Top 25 Foods in Costa Rica
Costa Rica is known worldwide for its biodiversity, both in species and ecosystems, however, its typical cuisine has also captivated the curiosity and palate of visitors for centuries.
Compiled for you here is a list of the top 25 foods in Costa Rica that can brighten anyone’s day.
1. Gallo Pinto
Most Costa Ricans refuse to start their day without this signature breakfast. Gallo Pinto is a mix of rice and beans (either black or red), garlic, onion, bell pepper, cilantro, and most importantly “Lizano sauce”.
This sauce is what makes Gallo Pinto so unique, it is a typical vegetable-based tangy sauce that has been in the pantry of Costa Ricans since 1920. The end product is a relatively dry dish composed of savory rice and beans. Gallo Pinto is usually served with cooked eggs, cheese, sour cream, and sweet plantains (plantains are cooking bananas).
2. Olla de Carne (Beef and Vegetable Stew)
This traditional Costa Rican dish is usually eaten at lunchtime, especially on cold days. It is a beef stew of bone-in meat and a variety of cut vegetables; typically: corn, potatoes, sweet potatoes, pumpkin, cassava, chayote (type of squash), yam, to name a few. All the vegetables and meat create a flavorful and rich soup.
Olla de Carne is typically served with white rice and some people squeeze lemon over it for the final touch.
This popular dish is a signature lunch in Costa Rica, almost every restaurant has it on its menu. It is very filling, as it comes with two or three side dishes that vary from place to place. The base of the dish is white rice, black or red beans (unlike Gallo Pinto, they are served separately) and meat (either fish, beef, pork or chicken).
As stated before, the side dishes vary, but common options include: salad (such as green, pasta, or Russian- this one will be explained below), picadillo (cut up vegetables), fried plantains, french fries, eggs, avocado, or tortillas.
4. Sopa Negra (Black Bean Soup)
Sopa Negra is a dense, rich soup with a base of cooked black beans. Some of the beans are blended to give this dish the thickness it is known for. It also has finely chopped cilantro, bell pepper, oregano, celery, garlic, onion, and salt and pepper. This amazing soup is served with slices of boiled eggs and white rice.
5. Tamal de Maicena (Cornstarch Tamale)
Tamal de Maicena is like a wobbly jelly cake with the consistency of firm custard. Some people think of it as a dessert because of its sweetness, but most prefer it as a coffee snack. It is made of milk, sugar, freshly grated coconut, butter, cornstarch, and vanilla.
6. Patacones (Fried Green Plantains)
Patacones are very popular snacks or appetizers in Costa Rica. They are sliced fried green plantains (starchy green banana used for cooking), crunchy on the outside and fleshy on the inside.
Patacones are topped with salt and served with either guacamole, mashed beans, chimichurri (chopped tomatoes, onion, cilantro, and lemon juice), shredded or ground beef, chicken or pork, tomato sauce or pink sauce (a mix of tomato sauce and mayonnaise).
7. Tártaras Cocadas
Tártaras Cocadas are the preferred sweet treat for coconut lovers. They are baked with a circular base of flour, sugar, vanilla, and nutmeg, with a chewy filling made of coconut, tapa dulce (raw cane sugar), cinnamon, and nutmeg. Tártaras cocadas are usually sold in packages of four or six units. A sure sign of how difficult it is to eat just one.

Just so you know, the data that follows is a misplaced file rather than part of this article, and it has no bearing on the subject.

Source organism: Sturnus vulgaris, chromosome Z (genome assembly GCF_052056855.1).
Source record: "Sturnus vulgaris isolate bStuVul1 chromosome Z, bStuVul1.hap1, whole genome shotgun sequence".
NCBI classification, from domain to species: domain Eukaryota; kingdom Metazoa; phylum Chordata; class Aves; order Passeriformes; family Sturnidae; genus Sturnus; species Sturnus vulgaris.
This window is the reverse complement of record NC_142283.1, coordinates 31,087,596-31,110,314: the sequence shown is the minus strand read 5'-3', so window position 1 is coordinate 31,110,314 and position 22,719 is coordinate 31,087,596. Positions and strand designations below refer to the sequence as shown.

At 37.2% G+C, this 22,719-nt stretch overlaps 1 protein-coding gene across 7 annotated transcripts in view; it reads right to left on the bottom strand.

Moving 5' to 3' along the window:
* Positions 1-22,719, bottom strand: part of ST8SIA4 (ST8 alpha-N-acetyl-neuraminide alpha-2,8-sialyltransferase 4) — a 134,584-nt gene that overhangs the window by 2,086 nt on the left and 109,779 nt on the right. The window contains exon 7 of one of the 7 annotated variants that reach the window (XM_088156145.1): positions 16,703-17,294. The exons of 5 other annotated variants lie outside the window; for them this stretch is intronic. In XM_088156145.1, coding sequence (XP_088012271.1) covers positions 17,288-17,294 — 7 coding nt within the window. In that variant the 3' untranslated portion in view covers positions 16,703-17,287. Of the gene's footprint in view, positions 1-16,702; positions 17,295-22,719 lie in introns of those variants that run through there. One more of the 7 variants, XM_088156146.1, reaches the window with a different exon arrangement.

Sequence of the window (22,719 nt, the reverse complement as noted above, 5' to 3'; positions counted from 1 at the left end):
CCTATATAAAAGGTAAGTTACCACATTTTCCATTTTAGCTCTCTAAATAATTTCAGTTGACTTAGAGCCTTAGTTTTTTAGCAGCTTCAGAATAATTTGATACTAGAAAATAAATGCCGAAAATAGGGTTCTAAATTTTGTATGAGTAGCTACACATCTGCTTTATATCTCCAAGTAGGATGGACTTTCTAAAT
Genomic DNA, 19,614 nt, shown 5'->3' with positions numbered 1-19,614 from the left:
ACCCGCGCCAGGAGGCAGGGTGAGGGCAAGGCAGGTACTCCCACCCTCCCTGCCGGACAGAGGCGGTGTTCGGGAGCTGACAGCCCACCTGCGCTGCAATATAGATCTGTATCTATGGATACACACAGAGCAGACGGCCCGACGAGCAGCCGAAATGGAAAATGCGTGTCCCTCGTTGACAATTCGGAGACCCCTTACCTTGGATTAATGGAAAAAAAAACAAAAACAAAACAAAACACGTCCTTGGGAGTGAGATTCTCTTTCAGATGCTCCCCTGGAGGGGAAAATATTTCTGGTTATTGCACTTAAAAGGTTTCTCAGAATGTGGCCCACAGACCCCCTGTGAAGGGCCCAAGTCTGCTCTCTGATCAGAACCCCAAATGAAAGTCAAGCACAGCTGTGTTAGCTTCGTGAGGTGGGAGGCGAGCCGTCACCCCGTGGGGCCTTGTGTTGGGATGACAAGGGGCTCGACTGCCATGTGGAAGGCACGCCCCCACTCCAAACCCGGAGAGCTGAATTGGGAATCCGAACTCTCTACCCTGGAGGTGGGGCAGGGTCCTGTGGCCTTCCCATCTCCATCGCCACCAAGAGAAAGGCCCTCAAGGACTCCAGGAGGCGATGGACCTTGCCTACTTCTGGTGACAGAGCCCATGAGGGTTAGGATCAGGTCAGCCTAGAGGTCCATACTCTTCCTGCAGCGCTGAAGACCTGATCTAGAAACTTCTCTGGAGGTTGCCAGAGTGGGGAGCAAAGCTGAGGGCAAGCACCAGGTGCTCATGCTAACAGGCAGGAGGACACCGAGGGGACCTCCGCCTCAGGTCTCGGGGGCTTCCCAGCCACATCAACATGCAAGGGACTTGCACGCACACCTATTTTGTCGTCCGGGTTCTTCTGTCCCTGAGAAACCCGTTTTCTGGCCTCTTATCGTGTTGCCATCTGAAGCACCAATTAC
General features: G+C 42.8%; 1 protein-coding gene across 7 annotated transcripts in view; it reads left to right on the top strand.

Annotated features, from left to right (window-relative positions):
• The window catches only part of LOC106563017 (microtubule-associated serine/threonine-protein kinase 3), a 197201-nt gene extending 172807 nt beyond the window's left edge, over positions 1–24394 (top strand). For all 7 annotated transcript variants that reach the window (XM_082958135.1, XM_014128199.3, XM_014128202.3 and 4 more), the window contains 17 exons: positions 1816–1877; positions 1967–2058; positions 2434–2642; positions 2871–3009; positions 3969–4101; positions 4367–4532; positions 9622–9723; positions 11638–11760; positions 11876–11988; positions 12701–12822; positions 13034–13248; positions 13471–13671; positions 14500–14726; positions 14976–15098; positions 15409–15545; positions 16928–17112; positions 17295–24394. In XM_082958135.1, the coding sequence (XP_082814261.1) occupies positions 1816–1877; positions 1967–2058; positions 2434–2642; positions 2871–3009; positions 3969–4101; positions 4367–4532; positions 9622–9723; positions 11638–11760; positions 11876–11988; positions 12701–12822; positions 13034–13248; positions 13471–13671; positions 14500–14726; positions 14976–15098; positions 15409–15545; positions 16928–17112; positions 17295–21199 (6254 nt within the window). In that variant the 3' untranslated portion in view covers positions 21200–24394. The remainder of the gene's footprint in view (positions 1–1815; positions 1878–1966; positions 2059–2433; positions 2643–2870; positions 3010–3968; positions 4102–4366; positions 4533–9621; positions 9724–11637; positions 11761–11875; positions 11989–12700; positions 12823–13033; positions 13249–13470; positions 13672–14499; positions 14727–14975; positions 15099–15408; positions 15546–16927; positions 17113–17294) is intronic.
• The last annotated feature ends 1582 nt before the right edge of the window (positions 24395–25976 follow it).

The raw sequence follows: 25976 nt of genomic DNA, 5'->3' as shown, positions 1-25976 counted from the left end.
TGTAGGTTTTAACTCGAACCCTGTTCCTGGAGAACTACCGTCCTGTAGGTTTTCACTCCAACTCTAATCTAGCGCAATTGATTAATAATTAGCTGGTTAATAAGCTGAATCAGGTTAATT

Churchill is a dessert typical of Puntarenas, a province located on Costa Rica’s Pacific Ocean coastline.
It is a type of ice slush. The difference between a regular slush and a Churchill is that the Churchill consists of the usual shaved ice and syrup, plus condensed milk, milk powder, ice cream, and rolled wafers on top.
This refreshing hot weather treat has been in Costa Rica since the 1940s. It originated when a trader from Puntarenas used to buy a normal slush and requested all these extra ingredients. Merchants of the area began replicating it and named it “Churchill”, due to the very particular customer’s resemblance to Winston Churchill.
9. Ensalada Rusa (Costa Rican style Russian Potatoe Salad)
Being semisweet, filling, and containing carbohydrates, vegetables, and protein all in one, this Costa Rican version of a Russian Salad is versatile. Ensalada Rusa combines cooked potatoes, beets and carrots, finely chopped onion, celery, bell pepper, boiled eggs, mayonnaise, salt, and pepper.
This salad is usually eaten on picnics and special occasions, mainly because it takes a while to prepare compared to a regular salad.
10. Palmito Cheese
Produced in rural areas such as San Carlos and Zarcero, Palmito Cheese is a traditional, Costa Rican cheese. It looks like a ball of string and is eaten in a very fun manner, as you have to pull the ball of cheese strandsapart. The flavor and fat percentage are similar to mozzarella cheese, however Palmito Cheese is denser and saltier.
Even though you can use Palmito Cheese in a variety of recipes, it is considered a fun-gourmet snack to be enjoyed by itself.
11. Chorreadas (Sweet Corn Pancakes)
Thinking of chorreadas results in a watering mouth for anyone who has ever tried them; especially delicious with a freshly brewed cup of coffee.
These typically Costa Rican sweet corn pancakes don’t need any syrup as they are sweet enough by themselves. Sweet corn, sugar, flour, eggs, butter, milk, and vanilla are beautifully combined to create this delightful dish commonly eaten for breakfast or during an afternoon coffee break. To counterbalance the sweetness, some Costa Ricans put a spoonful of sour cream on top.
Chifrijo is a famous dish people tend to order with a beer in a bar, when they want something more satisfying than a regular snack. The name Chifrijo refers to the ingredients that make up the dish. “Chi” stands for both chicharron (fried pork belly or fried pork rinds) and chimichurri and “fri” stands for frijoles (beans).